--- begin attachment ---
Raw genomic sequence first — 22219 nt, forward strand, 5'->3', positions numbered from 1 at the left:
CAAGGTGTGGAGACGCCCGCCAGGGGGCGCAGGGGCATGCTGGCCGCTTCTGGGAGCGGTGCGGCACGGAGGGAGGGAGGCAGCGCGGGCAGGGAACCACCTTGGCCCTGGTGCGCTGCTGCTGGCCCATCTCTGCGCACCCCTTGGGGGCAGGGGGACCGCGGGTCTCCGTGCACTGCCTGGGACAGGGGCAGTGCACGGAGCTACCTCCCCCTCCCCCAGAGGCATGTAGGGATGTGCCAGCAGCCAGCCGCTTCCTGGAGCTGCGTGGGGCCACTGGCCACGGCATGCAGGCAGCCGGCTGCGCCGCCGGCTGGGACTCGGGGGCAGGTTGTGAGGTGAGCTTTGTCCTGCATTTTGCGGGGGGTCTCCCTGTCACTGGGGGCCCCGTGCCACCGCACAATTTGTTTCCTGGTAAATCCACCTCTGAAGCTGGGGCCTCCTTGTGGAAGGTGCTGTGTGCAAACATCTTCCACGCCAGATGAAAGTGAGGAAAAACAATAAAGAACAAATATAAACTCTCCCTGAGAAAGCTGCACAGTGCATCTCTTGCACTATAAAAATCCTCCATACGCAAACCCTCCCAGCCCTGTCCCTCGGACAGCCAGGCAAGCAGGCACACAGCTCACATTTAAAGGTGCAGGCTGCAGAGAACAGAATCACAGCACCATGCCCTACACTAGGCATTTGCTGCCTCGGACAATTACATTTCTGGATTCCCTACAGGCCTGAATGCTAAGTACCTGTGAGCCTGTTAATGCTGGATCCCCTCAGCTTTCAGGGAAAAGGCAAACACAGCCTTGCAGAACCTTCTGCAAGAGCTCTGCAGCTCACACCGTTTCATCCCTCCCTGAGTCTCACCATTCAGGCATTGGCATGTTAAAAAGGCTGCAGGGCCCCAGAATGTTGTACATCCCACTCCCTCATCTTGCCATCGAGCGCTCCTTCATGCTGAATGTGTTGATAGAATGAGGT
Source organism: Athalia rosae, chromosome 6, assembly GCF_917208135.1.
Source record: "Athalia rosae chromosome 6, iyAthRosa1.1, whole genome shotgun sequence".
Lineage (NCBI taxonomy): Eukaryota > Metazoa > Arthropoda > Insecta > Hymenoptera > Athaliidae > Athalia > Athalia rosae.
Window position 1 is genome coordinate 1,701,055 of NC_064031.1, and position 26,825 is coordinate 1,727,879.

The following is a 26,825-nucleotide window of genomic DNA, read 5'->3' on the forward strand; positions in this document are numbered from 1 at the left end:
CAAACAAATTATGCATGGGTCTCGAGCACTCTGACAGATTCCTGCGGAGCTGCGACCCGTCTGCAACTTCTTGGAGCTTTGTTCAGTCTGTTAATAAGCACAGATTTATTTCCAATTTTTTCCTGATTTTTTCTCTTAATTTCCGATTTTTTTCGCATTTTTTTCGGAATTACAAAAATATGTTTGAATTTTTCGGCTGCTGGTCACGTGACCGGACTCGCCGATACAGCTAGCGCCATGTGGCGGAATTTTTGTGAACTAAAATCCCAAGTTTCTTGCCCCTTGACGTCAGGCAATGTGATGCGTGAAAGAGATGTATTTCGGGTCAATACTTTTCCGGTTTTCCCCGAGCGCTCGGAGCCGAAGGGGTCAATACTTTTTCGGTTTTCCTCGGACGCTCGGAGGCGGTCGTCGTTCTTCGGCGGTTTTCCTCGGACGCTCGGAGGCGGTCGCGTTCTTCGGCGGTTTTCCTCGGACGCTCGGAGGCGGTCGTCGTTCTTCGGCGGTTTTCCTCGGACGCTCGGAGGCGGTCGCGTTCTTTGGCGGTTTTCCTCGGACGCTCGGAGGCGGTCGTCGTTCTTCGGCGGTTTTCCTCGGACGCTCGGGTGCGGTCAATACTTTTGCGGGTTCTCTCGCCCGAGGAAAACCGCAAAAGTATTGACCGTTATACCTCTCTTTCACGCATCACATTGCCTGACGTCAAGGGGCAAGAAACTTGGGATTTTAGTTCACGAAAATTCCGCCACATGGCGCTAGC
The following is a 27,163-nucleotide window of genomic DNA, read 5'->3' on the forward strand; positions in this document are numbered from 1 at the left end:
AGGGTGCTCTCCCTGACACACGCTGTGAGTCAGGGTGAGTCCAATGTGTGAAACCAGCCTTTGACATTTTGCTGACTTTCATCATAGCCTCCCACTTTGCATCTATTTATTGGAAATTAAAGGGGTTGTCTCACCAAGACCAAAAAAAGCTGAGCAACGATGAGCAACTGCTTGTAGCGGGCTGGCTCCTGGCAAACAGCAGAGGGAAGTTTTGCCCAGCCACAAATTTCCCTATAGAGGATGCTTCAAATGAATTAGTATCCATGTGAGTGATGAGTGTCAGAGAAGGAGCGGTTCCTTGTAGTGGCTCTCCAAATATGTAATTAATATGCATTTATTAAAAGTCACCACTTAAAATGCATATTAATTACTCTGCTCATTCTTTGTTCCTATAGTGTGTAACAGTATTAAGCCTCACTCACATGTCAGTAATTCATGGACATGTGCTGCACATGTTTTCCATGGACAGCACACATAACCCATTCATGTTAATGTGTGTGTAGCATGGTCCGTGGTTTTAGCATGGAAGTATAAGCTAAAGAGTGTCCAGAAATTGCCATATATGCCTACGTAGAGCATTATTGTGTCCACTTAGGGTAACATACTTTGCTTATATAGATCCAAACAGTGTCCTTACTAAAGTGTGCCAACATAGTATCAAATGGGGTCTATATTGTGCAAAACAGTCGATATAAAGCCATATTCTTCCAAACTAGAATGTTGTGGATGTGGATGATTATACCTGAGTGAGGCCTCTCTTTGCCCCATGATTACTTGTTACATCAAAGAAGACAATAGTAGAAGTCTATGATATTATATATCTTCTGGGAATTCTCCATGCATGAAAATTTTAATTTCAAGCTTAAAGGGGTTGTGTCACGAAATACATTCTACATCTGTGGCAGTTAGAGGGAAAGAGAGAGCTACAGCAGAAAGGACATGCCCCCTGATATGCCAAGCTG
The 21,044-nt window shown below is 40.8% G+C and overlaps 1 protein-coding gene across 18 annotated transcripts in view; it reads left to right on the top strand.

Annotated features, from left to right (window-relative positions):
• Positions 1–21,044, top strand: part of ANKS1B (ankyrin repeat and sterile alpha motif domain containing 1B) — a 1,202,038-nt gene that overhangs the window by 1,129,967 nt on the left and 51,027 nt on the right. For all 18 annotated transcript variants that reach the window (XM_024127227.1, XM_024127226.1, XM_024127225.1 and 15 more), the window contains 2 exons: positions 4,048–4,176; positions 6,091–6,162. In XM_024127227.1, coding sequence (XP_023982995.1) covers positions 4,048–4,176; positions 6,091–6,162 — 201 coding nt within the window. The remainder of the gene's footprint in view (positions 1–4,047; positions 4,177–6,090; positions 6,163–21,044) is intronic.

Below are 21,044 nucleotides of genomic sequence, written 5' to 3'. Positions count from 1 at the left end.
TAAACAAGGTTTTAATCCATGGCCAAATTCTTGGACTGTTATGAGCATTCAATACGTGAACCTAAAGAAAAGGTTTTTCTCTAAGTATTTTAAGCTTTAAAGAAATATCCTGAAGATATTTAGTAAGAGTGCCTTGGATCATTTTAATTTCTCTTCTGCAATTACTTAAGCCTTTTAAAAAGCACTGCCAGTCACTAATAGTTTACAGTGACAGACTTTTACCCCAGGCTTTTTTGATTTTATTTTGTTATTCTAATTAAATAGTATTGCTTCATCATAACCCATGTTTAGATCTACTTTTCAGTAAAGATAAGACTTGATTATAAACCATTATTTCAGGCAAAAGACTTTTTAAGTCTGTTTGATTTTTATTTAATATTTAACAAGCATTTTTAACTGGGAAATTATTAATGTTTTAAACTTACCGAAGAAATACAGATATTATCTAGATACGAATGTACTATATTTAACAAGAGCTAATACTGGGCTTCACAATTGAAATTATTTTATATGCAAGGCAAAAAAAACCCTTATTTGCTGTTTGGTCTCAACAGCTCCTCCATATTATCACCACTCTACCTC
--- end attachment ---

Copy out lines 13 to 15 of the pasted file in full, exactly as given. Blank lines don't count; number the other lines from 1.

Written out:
• Positions 1–21,044, top strand: part of ANKS1B (ankyrin repeat and sterile alpha motif domain containing 1B) — a 1,202,038-nt gene that overhangs the window by 1,129,967 nt on the left and 51,027 nt on the right. For all 18 annotated transcript variants that reach the window (XM_024127227.1, XM_024127226.1, XM_024127225.1 and 15 more), the window contains 2 exons: positions 4,048–4,176; positions 6,091–6,162. In XM_024127227.1, coding sequence (XP_023982995.1) covers positions 4,048–4,176; positions 6,091–6,162 — 201 coding nt within the window. The remainder of the gene's footprint in view (positions 1–4,047; positions 4,177–6,090; positions 6,163–21,044) is intronic.

Below are 21,044 nucleotides of genomic sequence, written 5' to 3'. Positions count from 1 at the left end.
TAAACAAGGTTTTAATCCATGGCCAAATTCTTGGACTGTTATGAGCATTCAATACGTGAACCTAAAGAAAAGGTTTTTCTCTAAGTATTTTAAGCTTTAAAGAAATATCCTGAAGATATTTAGTAAGAGTGCCTTGGATCATTTTAATTTCTCTTCTGCAATTACTTAAGCCTTTTAAAAAGCACTGCCAGTCACTAATAGTTTACAGTGACAGACTTTTACCCCAGGCTTTTTTGATTTTATTTTGTTATTCTAATTAAATAGTATTGCTTCATCATAACCCATGTTTAGATCTACTTTTCAGTAAAGATAAGACTTGATTATAAACCATTATTTCAGGCAAAAGACTTTTTAAGTCTGTTTGATTTTTATTTAATATTTAACAAGCATTTTTAACTGGGAAATTATTAATGTTTTAAACTTACCGAAGAAATACAGATATTATCTAGATACGAATGTACTATATTTAACAAGAGCTAATACTGGGCTTCACAATTGAAATTATTTTATATGCAAGGCAAAAAAAACCCTTATTTGCTGTTTGGTCTCAACAGCTCCTCCATATTATCACCACTCTACCTC